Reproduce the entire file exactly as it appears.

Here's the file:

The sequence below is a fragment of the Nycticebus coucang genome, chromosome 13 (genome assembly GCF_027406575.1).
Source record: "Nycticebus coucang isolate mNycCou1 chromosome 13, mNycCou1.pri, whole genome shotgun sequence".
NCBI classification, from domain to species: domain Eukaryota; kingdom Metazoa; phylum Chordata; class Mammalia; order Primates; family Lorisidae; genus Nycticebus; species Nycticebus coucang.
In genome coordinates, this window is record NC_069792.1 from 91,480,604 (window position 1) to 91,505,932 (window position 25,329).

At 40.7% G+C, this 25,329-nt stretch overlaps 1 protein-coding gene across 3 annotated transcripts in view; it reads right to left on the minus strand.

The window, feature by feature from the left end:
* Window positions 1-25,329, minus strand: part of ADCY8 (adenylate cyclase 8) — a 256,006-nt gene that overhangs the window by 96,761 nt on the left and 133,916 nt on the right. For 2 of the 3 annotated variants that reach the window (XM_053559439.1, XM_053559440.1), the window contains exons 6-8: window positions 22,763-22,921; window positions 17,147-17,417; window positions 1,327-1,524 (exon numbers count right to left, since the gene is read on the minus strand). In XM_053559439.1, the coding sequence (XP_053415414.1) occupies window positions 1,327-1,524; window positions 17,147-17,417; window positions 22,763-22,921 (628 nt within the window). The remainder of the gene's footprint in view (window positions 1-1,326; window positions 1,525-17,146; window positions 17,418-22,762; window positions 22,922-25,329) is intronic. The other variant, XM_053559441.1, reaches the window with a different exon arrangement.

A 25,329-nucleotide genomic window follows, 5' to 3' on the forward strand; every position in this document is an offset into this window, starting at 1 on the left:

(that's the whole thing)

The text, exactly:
The sequence below is a fragment of the Nycticebus coucang genome, chromosome 13 (genome assembly GCF_027406575.1).
Source record: "Nycticebus coucang isolate mNycCou1 chromosome 13, mNycCou1.pri, whole genome shotgun sequence".
NCBI classification, from domain to species: domain Eukaryota; kingdom Metazoa; phylum Chordata; class Mammalia; order Primates; family Lorisidae; genus Nycticebus; species Nycticebus coucang.
In genome coordinates, this window is record NC_069792.1 from 91,480,604 (window position 1) to 91,505,932 (window position 25,329).

At 40.7% G+C, this 25,329-nt stretch overlaps 1 protein-coding gene across 3 annotated transcripts in view; it reads right to left on the minus strand.

The window, feature by feature from the left end:
* Window positions 1-25,329, minus strand: part of ADCY8 (adenylate cyclase 8) — a 256,006-nt gene that overhangs the window by 96,761 nt on the left and 133,916 nt on the right. For 2 of the 3 annotated variants that reach the window (XM_053559439.1, XM_053559440.1), the window contains exons 6-8: window positions 22,763-22,921; window positions 17,147-17,417; window positions 1,327-1,524 (exon numbers count right to left, since the gene is read on the minus strand). In XM_053559439.1, the coding sequence (XP_053415414.1) occupies window positions 1,327-1,524; window positions 17,147-17,417; window positions 22,763-22,921 (628 nt within the window). The remainder of the gene's footprint in view (window positions 1-1,326; window positions 1,525-17,146; window positions 17,418-22,762; window positions 22,922-25,329) is intronic. The other variant, XM_053559441.1, reaches the window with a different exon arrangement.

A 25,329-nucleotide genomic window follows, 5' to 3' on the forward strand; every position in this document is an offset into this window, starting at 1 on the left: